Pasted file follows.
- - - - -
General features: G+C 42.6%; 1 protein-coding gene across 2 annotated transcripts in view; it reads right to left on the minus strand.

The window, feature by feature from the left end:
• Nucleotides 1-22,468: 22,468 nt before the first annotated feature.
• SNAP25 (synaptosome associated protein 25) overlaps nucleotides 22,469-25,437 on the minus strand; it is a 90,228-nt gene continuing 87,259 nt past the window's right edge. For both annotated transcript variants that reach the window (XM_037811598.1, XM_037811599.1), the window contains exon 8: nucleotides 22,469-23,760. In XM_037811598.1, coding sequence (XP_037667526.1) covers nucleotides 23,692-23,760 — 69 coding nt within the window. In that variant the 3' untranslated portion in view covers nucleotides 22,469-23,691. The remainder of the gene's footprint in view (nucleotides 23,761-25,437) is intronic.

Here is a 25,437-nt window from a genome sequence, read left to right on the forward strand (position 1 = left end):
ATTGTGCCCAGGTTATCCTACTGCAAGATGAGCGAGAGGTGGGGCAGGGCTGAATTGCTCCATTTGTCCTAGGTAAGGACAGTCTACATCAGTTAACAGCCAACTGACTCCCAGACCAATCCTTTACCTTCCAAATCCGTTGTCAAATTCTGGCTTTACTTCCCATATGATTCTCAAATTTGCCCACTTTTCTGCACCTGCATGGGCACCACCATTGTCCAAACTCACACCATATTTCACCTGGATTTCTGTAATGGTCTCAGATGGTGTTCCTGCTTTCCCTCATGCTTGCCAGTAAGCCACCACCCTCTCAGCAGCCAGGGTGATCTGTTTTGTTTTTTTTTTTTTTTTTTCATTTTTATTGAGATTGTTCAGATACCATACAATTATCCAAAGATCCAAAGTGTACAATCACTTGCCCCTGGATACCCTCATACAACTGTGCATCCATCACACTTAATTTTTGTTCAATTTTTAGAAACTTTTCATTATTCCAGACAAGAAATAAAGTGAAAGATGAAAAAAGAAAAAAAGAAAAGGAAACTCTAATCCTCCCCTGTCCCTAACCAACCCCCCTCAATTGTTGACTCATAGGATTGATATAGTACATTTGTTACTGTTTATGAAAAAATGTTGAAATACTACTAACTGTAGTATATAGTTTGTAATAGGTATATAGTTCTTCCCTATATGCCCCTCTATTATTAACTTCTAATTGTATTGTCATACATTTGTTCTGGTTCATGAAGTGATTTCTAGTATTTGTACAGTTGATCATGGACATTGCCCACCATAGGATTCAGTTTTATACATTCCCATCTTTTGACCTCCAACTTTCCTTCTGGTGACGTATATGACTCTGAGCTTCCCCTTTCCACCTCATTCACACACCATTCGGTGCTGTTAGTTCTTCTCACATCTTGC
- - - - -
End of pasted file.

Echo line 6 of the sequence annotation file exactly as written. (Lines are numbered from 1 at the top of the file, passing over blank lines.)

ATTGTGCCCAGGTTATCCTACTGCAAGATGAGCGAGAGGTGGGGCAGGGCTGAATTGCTCCATTTGTCCTAGGTAAGGACAGTCTACATCAGTTAACAGCCAACTGACTCCCAGACCAATCCTTTACCTTCCAAATCCGTTGTCAAATTCTGGCTTTACTTCCCATATGATTCTCAAATTTGCCCACTTTTCTGCACCTGCATGGGCACCACCATTGTCCAAACTCACACCATATTTCACCTGGATTTCTGTAATGGTCTCAGATGGTGTTCCTGCTTTCCCTCATGCTTGCCAGTAAGCCACCACCCTCTCAGCAGCCAGGGTGATCTGTTTTGTTTTTTTTTTTTTTTTTTCATTTTTATTGAGATTGTTCAGATACCATACAATTATCCAAAGATCCAAAGTGTACAATCACTTGCCCCTGGATACCCTCATACAACTGTGCATCCATCACACTTAATTTTTGTTCAATTTTTAGAAACTTTTCATTATTCCAGACAAGAAATAAAGTGAAAGATGAAAAAAGAAAAAAAGAAAAGGAAACTCTAATCCTCCCCTGTCCCTAACCAACCCCCCTCAATTGTTGACTCATAGGATTGATATAGTACATTTGTTACTGTTTATGAAAAAATGTTGAAATACTACTAACTGTAGTATATAGTTTGTAATAGGTATATAGTTCTTCCCTATATGCCCCTCTATTATTAACTTCTAATTGTATTGTCATACATTTGTTCTGGTTCATGAAGTGATTTCTAGTATTTGTACAGTTGATCATGGACATTGCCCACCATAGGATTCAGTTTTATACATTCCCATCTTTTGACCTCCAACTTTCCTTCTGGTGACGTATATGACTCTGAGCTTCCCCTTTCCACCTCATTCACACACCATTCGGTGCTGTTAGTTCTTCTCACATCTTGC